2. Tests / Exercises – Some BCM tests get cancelled because they take resources away from other initiatives that are deemed a higher priority. Not exercising – and validating – plans and policies can cause issues with recovery procedures when a real disaster occurs because they haven’t been validated and team members have not practiced what they need to do. Also, some believe that if you’ve exercised once before, that’s all you need to do. You did it so you don’t need to do it again. Wrong! The more practice and progressively challenging you make the exercises the more robust the plans and policies become – and the better you’ll be able to respond and recover when disaster strikes.

3. Business Impact Analysis (BIA) – An organization will choose to skip updating the BIA and utilize previous findings assuming that nothing has changed, which is rarely the case. If nothing changed – ever – then there would be no such thing as projects. Projects drive change; from technology to processes. When projects are implemented it will change existing processes, introduce new ones or cancel some others. All this must be captured in the BIA and then carried over to the appropriate plans (i.e. contingency plans, crisis mgmt, technology recovery etc). Remember, ‘change is constant’ and the BIA should be able to capture those changes and then funnel them through to the right areas of the program so it reflects the organization as it is now – not as it once was.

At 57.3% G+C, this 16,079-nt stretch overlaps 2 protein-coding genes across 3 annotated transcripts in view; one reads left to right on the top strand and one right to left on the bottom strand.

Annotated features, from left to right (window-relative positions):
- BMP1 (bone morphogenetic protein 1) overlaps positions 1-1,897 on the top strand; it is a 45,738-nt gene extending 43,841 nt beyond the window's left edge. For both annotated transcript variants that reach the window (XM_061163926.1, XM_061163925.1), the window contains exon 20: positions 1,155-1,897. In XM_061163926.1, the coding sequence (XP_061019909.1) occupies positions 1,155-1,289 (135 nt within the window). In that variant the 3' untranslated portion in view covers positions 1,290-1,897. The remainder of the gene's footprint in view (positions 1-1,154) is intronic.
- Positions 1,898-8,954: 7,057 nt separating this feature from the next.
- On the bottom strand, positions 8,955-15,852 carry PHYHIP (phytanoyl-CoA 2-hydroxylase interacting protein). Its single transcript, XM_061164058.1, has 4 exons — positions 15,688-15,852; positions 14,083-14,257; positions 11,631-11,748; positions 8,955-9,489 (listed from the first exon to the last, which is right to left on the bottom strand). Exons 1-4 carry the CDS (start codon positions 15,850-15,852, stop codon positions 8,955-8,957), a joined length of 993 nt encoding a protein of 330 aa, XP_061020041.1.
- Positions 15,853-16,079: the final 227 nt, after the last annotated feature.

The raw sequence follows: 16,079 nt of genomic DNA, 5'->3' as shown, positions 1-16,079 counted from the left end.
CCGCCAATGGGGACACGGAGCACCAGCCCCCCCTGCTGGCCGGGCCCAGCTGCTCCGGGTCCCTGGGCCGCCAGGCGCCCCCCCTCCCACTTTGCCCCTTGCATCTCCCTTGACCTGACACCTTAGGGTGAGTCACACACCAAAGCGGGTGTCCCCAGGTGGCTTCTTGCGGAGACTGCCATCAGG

4. BCM Awareness Program – Awareness weeks or sessions, assuming your organization has them, are cancelled to concentrate on other initiatives or because management don’t want to put a ‘scare’ into employees. Most employees I’ve ever worked with have said they would like to know what is expected of them in a disaster; keeping it from them is not a good idea. You’re really harming yourself and the business in the end. Some of the best ideas will come from involving people and keeping them up to date on progress. To put this in perspective, I was told by a Senior Director of a client that they would be making a poster of a specific announcement and hang it up around the office. “Everyone will see it and know of it and we’ll make sure it’s updated as needed”” they said. I guess they didn’t notice that just outside this director’s office were 3 posters; 1 was no longer relevant for the last year and the 2nd poster had a due date on it that was just over 2 years. Hmm, I wonder if those were supposed to be updated too.